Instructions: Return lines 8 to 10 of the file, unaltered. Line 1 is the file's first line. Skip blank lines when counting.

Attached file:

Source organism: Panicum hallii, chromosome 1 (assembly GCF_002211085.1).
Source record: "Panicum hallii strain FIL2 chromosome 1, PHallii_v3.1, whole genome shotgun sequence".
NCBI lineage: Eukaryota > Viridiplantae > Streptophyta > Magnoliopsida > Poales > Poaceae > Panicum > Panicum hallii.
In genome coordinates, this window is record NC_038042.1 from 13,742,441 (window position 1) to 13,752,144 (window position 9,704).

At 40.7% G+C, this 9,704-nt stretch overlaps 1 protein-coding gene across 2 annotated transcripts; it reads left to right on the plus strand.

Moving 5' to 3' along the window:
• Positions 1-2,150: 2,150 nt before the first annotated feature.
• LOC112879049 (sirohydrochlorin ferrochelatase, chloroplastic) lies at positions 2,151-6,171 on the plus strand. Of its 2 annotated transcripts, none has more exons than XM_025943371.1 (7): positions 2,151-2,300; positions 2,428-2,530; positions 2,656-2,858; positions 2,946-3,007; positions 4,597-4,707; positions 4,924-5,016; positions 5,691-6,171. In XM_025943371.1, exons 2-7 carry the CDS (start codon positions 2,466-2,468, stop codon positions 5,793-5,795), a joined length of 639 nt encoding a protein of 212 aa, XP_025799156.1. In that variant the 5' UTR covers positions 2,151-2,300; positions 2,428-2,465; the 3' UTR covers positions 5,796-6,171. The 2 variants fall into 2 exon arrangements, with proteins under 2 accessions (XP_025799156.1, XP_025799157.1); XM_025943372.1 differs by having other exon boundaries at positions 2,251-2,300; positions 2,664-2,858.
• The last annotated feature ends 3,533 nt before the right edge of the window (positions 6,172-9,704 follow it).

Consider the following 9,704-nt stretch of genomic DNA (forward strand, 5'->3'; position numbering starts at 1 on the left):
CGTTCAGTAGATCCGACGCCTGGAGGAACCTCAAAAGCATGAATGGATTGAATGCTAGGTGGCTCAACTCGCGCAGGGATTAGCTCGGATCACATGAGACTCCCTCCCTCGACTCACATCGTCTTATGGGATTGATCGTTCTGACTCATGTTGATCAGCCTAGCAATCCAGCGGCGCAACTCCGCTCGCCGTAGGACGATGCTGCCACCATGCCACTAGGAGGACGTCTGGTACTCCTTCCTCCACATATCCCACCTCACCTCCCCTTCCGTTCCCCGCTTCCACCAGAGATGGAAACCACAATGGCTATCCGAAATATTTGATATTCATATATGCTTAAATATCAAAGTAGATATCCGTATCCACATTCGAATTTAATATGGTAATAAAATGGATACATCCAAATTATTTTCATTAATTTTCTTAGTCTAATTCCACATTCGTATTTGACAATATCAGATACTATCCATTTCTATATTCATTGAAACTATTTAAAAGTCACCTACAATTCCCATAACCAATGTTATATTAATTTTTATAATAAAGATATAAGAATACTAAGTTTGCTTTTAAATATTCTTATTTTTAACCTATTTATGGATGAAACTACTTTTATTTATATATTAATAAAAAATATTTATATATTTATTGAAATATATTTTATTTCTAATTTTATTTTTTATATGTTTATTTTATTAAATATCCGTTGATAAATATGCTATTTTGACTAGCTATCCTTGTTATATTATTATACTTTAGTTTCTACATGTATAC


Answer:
• LOC112879049 (sirohydrochlorin ferrochelatase, chloroplastic) lies at positions 2,151-6,171 on the plus strand. Of its 2 annotated transcripts, none has more exons than XM_025943371.1 (7): positions 2,151-2,300; positions 2,428-2,530; positions 2,656-2,858; positions 2,946-3,007; positions 4,597-4,707; positions 4,924-5,016; positions 5,691-6,171. In XM_025943371.1, exons 2-7 carry the CDS (start codon positions 2,466-2,468, stop codon positions 5,793-5,795), a joined length of 639 nt encoding a protein of 212 aa, XP_025799156.1. In that variant the 5' UTR covers positions 2,151-2,300; positions 2,428-2,465; the 3' UTR covers positions 5,796-6,171. The 2 variants fall into 2 exon arrangements, with proteins under 2 accessions (XP_025799156.1, XP_025799157.1); XM_025943372.1 differs by having other exon boundaries at positions 2,251-2,300; positions 2,664-2,858.
• The last annotated feature ends 3,533 nt before the right edge of the window (positions 6,172-9,704 follow it).

Consider the following 9,704-nt stretch of genomic DNA (forward strand, 5'->3'; position numbering starts at 1 on the left):